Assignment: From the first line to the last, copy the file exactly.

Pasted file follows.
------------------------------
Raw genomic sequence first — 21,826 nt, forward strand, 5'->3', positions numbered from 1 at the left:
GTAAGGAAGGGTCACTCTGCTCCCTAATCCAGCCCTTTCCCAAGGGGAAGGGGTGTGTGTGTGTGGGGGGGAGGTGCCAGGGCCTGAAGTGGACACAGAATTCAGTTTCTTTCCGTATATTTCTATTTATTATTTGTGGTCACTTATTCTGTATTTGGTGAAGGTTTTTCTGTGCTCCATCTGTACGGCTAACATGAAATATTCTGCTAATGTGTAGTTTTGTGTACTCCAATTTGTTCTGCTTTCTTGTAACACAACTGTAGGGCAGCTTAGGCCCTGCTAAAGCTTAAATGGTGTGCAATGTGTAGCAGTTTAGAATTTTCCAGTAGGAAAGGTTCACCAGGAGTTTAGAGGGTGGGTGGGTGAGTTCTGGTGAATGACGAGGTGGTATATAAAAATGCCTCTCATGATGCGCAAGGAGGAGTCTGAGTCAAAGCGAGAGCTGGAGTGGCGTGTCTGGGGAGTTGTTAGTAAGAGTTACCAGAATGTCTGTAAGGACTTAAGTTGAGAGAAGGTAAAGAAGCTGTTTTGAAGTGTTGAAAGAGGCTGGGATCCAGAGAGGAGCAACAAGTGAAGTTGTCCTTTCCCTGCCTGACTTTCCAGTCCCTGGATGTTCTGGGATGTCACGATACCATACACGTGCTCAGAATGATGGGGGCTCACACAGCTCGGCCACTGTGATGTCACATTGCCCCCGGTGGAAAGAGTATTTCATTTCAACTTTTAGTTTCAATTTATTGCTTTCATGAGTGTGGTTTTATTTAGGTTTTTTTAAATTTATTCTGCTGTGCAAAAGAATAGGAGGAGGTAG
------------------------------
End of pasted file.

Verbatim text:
Raw genomic sequence first — 21,826 nt, forward strand, 5'->3', positions numbered from 1 at the left:
GTAAGGAAGGGTCACTCTGCTCCCTAATCCAGCCCTTTCCCAAGGGGAAGGGGTGTGTGTGTGTGGGGGGGAGGTGCCAGGGCCTGAAGTGGACACAGAATTCAGTTTCTTTCCGTATATTTCTATTTATTATTTGTGGTCACTTATTCTGTATTTGGTGAAGGTTTTTCTGTGCTCCATCTGTACGGCTAACATGAAATATTCTGCTAATGTGTAGTTTTGTGTACTCCAATTTGTTCTGCTTTCTTGTAACACAACTGTAGGGCAGCTTAGGCCCTGCTAAAGCTTAAATGGTGTGCAATGTGTAGCAGTTTAGAATTTTCCAGTAGGAAAGGTTCACCAGGAGTTTAGAGGGTGGGTGGGTGAGTTCTGGTGAATGACGAGGTGGTATATAAAAATGCCTCTCATGATGCGCAAGGAGGAGTCTGAGTCAAAGCGAGAGCTGGAGTGGCGTGTCTGGGGAGTTGTTAGTAAGAGTTACCAGAATGTCTGTAAGGACTTAAGTTGAGAGAAGGTAAAGAAGCTGTTTTGAAGTGTTGAAAGAGGCTGGGATCCAGAGAGGAGCAACAAGTGAAGTTGTCCTTTCCCTGCCTGACTTTCCAGTCCCTGGATGTTCTGGGATGTCACGATACCATACACGTGCTCAGAATGATGGGGGCTCACACAGCTCGGCCACTGTGATGTCACATTGCCCCCGGTGGAAAGAGTATTTCATTTCAACTTTTAGTTTCAATTTATTGCTTTCATGAGTGTGGTTTTATTTAGGTTTTTTTAAATTTATTCTGCTGTGCAAAAGAATAGGAGGAGGTAG